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The Root of Acting

2 Apr, 2010 By: John Latchem

Stephen Root

SPOILER ALERT: This story contains plot information about the current season of "24" (though only about episodes that have aired)

Stephen Root is the epitome of the “that guy” actor, those instantly recognizable performers who seem to be in everything but may not be a household name. But even in the background, such prolific stars can achieve a healthy level of recognition.

“What matters is who you’re working with, and if you like the script,” Root said. “I don’t care how big it is.”

For example, in one of his most recent films, The Men Who Stare at Goats, released on DVD and Blu-ray March 23 from Anchor Bay Entertainment, Root appears in only the first few minutes. But his role is a pivotal one, not only providing the reporter played by Ewan McGregor with the information needed to drive the plot, but also establishing the tone for a film that is more than a little bizarre.

“It wasn’t like that in the script,” Root said. “It was going to be a flashback. Still early in the movie, but not at the top. And [director Grant Heslov] had this great idea to put it right at the beginning, that it would be easier to understand the movie if we started with this guy. I think it works better.”

Root plays Gus Lacey, who spent the 1980s as a member of a secret military program tasked with developing psychic powers. While the most powerful members of the team, such as George Clooney’s Lyn Cassady, could kill goats with their minds, the best Gus could do was kill a hamster.

The film is a fictionalized version of a book by Jon Ronson, which is based on actual events.

“This was an interesting fact about the Army I didn’t know,” Root said. “It was great to be able to do the research. They had about 40 minutes of actual footage from a documentary that was done.”

Root said he was offered the part by Clooney, who produced the film and had worked with him before, in 2008’s Leatherheads and the 2000 Coen Brothers cult hit O Brother, Where Art Thou?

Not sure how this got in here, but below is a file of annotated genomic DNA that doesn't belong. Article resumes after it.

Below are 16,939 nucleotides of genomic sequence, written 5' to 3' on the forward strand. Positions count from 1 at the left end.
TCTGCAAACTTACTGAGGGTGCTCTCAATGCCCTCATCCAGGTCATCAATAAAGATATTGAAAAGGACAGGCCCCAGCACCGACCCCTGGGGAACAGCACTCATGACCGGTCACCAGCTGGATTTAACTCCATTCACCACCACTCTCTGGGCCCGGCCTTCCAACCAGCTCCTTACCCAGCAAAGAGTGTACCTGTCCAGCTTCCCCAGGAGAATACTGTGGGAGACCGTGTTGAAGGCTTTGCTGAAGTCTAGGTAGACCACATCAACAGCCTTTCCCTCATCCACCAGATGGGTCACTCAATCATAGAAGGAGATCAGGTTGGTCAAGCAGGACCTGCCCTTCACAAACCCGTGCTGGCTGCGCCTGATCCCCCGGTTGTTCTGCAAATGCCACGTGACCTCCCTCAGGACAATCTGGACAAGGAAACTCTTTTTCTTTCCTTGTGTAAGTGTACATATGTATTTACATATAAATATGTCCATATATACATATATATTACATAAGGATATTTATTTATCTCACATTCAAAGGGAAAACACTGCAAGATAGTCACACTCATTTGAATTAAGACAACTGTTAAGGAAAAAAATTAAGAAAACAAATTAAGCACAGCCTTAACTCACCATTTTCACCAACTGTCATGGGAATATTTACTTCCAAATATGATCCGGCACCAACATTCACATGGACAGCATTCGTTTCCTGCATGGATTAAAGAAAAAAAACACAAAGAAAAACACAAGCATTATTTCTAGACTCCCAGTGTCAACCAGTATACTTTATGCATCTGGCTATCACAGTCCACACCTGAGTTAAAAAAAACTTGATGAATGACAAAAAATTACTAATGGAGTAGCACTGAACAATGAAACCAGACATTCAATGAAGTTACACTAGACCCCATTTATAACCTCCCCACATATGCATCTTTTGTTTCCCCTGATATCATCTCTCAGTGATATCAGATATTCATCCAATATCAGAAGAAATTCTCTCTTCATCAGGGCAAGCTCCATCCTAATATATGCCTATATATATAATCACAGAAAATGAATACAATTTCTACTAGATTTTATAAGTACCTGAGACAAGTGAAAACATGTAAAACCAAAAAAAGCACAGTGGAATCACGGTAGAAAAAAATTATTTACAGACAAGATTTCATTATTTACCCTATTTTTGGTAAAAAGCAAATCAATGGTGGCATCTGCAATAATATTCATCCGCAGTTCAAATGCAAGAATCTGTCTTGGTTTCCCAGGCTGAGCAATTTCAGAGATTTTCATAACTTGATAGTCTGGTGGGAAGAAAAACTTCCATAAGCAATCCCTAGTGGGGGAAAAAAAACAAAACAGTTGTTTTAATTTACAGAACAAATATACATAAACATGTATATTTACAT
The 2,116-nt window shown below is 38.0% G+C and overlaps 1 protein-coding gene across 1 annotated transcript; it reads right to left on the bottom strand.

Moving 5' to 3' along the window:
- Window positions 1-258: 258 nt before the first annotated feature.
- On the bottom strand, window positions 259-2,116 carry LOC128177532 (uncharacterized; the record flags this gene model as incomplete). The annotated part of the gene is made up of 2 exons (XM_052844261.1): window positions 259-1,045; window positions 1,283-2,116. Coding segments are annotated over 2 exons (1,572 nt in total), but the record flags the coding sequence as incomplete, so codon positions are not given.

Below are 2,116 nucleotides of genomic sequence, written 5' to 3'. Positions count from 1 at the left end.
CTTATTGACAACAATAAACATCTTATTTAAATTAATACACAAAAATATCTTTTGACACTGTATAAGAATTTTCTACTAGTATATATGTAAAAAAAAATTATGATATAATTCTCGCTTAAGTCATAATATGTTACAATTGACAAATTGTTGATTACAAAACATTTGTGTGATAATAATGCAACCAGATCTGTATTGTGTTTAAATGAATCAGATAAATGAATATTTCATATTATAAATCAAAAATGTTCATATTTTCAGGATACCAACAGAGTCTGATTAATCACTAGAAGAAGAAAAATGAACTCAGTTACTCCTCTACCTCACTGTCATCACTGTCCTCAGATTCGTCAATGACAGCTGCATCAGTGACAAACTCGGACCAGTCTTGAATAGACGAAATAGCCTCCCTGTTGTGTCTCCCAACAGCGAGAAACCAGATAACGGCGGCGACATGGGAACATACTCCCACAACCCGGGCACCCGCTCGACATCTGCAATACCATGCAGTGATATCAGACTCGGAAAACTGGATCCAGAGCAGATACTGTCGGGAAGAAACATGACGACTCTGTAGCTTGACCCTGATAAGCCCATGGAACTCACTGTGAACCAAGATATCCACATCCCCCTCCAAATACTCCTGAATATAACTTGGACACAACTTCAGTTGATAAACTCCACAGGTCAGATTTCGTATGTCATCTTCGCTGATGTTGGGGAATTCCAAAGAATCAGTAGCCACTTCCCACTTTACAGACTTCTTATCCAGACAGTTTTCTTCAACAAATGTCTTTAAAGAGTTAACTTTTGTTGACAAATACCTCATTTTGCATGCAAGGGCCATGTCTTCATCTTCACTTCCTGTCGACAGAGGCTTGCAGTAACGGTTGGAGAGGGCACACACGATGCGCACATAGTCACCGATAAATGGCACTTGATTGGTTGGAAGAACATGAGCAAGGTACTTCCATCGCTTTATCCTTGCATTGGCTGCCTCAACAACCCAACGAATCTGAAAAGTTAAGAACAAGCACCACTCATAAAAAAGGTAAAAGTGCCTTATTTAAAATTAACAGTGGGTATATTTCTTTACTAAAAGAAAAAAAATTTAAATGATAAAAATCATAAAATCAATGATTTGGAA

“He asked me if I wanted to come to Puerto Rico to shoot a scene,” Root said. “Anything George wants, anything the Coen Brothers want, I’ll get on a plane to do it.”

In addition to Brother, Root appeared in the Coens’ The Ladykillers in 2004 and in the 2007 Oscar winner No Country for Old Men.

Root also has a longstanding association with Mike Judge. In fact, when listing his favorite roles, Root cites his theater work, his work with the Coens, and “King of the Hill,” the Mike Judge animated comedy for which Root provided several voices, most notably Bill.

The association with Judge led to the role Root said he is most often recognized for, playing the nebbish Milton in Judge’s Office Space.

“Which is weird since I don’t think I really look like that,” Root said, referring to the costuming used to achieve the character. “People mostly recognize the voice.”

That distinctive voice has led Root to a vibrant voiceover career, which includes a starring role in the sci-fi spoof “Tripping the Rift,” and voices in Finding Nemo, Ice Age and “Batman: Brave and the Bold,” among others.

“You’re not going to do the Penguin in a Batman show because the script is brilliant,” Root said. “You’re going to do it because it’s fun.”

Root has also accumulated in a lengthy list of live-action television roles, most notably as station owner Jimmy James on “NewsRadio” from 1995 to 1999. He has also appeared on “The West Wing” and “Pushing Daisies,” and can be seen as Chris Kraft in the HBO space program miniseries From the Earth to the Moon, and as Eddie on “True Blood.”

“When do you get to play a gay vampire?” Root said of his “True Blood” appearance.

Root recently turned in a memorable stint on Fox’s “24,” in what will be that show’s final season. In a three-episode storyline, he played Bill Prady, a probation officer looking for a missing ex-con who may have ties to counter-terrorist agent Dana Walsh, played by former “Battlestar Galactica” actress Katee Sackhoff.

“It was a blast,” Root said. “I certainly was a ‘Battlestar’ geek. When the chance came up to do ’24,’ I asked who I would be working with. And they said Katee Sackhoff. And I said, ‘WHAT?’ So I had to say yes to that.”

In typical “24” style, Prady is murdered by Walsh to cover up her involvement in a terrorist plot.

“The storyline was strange, but it has a great payoff,” Root said. “I got to wrestle around with Katee Sackhoff. How fun is that?”

Root said he considers it a badge of honor to have been killed off on “24.”

“Many terrific actors have been killed off on that show,” he joked.

While most of his work is readily available on DVD, Root says the spotty release pattern for “King of the Hill” has been a source of frustration for the actors. The series finale aired in 2009, but of the show’s 13 seasons, only six have made it to disc, most recently in 2006.

“They’re still playing the episodes,” Root said. “I think they’d make money if they released them.”

Root’s upcoming projects include The Conspirator, directed by Robert Redford and about the conspiracy to kill Abraham Lincoln; Rango, an animated film from director Gore Verbinski; and Cedar Rapids, a comedy starring Ed Helms, Sigourney Weaver and John C. Reilly.

“Good script, good people,” Root said. “That’s the criteria.”

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